As your team explores the dungeon, you will encounter monsters such as goblins, skeletons and ghosts. As you descend further into the depths of the dungeon, more dastardly creatures lurk such as dragons, giants and ninjas. And with these creatures come a higher level of difficulty. The deeper floors have enemies that are just damn tough and impossible to run from. For example, unless you are at an insanely high level, encountering ninjas is almost guaranteed death as their attacks are nearly all critical hits that will down any of your characters in a single blow. There are also tricks and traps that exist in the dark hallways that are there to damage you, confuse you or teleport you to parts of the dungeon that you would not be able to otherwise reach. The main part of the game is to grind for experience and if you wish to survive past the 4th floor of Shiin’s Dungeon, grind you must. Leveling up means increased stats for all in the party and more spells and mana for your wizards and priests. At times you will find that spells will be your limiting factor in the dungeon. Luckily the dungeon has a not so convenient elevator. Each floor will have it locked in a room that can only be accessed once that floor has been explored and a switch is thrown to unlock its access.

The quests from the guild will have you doing specific tasks that reward you with good amounts of money, which is great because monster grinding is not overly lucrative at first and good equipment is not cheap. Weapon drops are also another good way to make money. Nearly every item you acquire from a drop needs to be appraised\identified before it can be sold. You can pay money to the item shop to do this however paying to do so costs as much as the item itself so it is a nearly useless service. Fortunately, priests can appraise items. Not everything will have a 100% appraise rate and may require several attempts which can negatively affect your priest.   Ultimately, your goal of the game is to make it to the final levels of the dungeon to find the artifacts of the Draguun. As you descend to the deeper difficulties, you will have to manage your health, spells, items and risk vs reward. Until your mage learns the Dungeon Exit spell, it really becomes a battle of attrition with the maze. Once your characters reach a certain level it is easy enough to cheese some of the deeper floors of the dungeon by saving, then taking some steps and seeing if you can survive the next encounter. If not, reload and try again to see if the next randomly generated encounter is survivable and if so, heal and save.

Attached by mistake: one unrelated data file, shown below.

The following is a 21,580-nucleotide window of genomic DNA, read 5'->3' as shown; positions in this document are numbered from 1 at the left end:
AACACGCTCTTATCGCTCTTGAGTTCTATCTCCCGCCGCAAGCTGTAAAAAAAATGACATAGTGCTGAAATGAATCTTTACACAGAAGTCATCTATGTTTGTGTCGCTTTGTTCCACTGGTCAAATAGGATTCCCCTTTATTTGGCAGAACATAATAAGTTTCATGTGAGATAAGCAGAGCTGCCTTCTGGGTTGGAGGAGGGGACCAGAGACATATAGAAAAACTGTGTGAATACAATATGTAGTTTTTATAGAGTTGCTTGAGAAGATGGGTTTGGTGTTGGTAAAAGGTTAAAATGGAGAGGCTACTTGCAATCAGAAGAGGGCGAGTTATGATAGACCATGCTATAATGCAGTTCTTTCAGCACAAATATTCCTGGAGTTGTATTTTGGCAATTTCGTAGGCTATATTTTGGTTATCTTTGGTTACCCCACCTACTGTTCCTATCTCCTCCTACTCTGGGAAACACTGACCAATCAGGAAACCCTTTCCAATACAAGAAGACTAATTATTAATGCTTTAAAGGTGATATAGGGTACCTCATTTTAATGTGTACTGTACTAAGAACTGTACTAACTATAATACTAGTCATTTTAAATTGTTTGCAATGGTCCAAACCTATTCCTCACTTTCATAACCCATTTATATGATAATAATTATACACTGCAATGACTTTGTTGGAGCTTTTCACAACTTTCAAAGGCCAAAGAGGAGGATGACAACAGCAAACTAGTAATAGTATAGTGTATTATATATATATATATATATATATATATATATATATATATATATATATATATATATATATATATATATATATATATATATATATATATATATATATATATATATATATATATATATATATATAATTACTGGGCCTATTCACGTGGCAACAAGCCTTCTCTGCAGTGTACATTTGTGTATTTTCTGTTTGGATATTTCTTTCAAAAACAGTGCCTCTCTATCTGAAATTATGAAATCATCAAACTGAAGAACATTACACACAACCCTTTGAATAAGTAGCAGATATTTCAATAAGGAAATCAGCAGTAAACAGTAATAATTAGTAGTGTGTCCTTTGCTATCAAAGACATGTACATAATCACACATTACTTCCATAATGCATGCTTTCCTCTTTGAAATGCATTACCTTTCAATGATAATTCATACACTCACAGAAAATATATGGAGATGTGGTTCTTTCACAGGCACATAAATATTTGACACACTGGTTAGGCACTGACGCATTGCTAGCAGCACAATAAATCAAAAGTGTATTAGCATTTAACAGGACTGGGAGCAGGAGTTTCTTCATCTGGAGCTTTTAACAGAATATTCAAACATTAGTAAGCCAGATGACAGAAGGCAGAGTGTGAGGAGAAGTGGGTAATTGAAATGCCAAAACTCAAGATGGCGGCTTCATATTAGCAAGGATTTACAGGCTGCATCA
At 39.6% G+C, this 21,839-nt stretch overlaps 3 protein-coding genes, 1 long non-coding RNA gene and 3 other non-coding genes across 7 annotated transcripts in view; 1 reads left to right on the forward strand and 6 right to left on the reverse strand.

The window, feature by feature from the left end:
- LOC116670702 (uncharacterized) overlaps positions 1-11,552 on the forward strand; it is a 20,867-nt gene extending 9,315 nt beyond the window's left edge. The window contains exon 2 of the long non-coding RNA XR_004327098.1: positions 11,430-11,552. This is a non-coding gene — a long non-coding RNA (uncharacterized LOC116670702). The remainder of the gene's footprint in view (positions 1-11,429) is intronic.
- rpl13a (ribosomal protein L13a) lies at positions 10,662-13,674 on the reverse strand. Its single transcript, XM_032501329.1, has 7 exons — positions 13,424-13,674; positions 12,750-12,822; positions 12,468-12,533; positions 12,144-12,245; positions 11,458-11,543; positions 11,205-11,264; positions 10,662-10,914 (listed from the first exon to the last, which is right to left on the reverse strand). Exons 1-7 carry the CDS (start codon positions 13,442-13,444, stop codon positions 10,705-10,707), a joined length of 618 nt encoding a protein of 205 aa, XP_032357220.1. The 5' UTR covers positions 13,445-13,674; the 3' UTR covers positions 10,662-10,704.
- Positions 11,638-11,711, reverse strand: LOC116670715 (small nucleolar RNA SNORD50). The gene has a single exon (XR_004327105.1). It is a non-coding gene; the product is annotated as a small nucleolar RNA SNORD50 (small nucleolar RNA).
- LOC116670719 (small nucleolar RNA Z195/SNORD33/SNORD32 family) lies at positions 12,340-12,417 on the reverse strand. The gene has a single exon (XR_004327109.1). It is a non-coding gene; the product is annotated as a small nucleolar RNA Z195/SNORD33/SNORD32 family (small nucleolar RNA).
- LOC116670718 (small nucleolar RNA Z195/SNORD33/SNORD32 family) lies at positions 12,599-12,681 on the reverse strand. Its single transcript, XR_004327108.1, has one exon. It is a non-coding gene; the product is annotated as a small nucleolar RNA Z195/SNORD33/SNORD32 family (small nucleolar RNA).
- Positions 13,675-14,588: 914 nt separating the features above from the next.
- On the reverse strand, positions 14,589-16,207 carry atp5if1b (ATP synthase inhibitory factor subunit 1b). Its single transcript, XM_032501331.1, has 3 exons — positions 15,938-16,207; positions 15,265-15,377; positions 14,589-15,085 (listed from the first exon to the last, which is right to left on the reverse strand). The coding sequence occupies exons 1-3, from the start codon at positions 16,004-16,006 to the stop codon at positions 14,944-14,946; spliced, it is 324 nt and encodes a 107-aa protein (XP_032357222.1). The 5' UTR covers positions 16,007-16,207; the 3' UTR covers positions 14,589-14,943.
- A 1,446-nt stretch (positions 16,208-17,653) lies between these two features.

Wizardry: Labyrinth of Lost Souls does its legacy proud. All the trappings of a classic first person dungeon crawler are present and even without the balls to the wall story back beat of some of its predecessors, this is a very fun role playing game. You could easily spend hours generating your characters and tweaking your party to achieve the perfect team. The typical RPG grind can be tiresome but discovering what might be around the next corner and mapping each floor to find the elevator for easy access, keeps the dungeon descent from becoming a slog. If you need a break from the usual J-RPG or action RPG, the Wizardry series is a great palate cleanser.

Pros: 

Classic dungeon exploring

Excellent character design

Cons:

Steep learning Curve for newbies

Not enough guild quests

Recommended alternatives:

Moon shades: a Dungeon Crawler RPG  for Android

Shin Megami Tensei IV for Nintendo 3DS

Etrian Odyssey 5 for Nintendo 3DS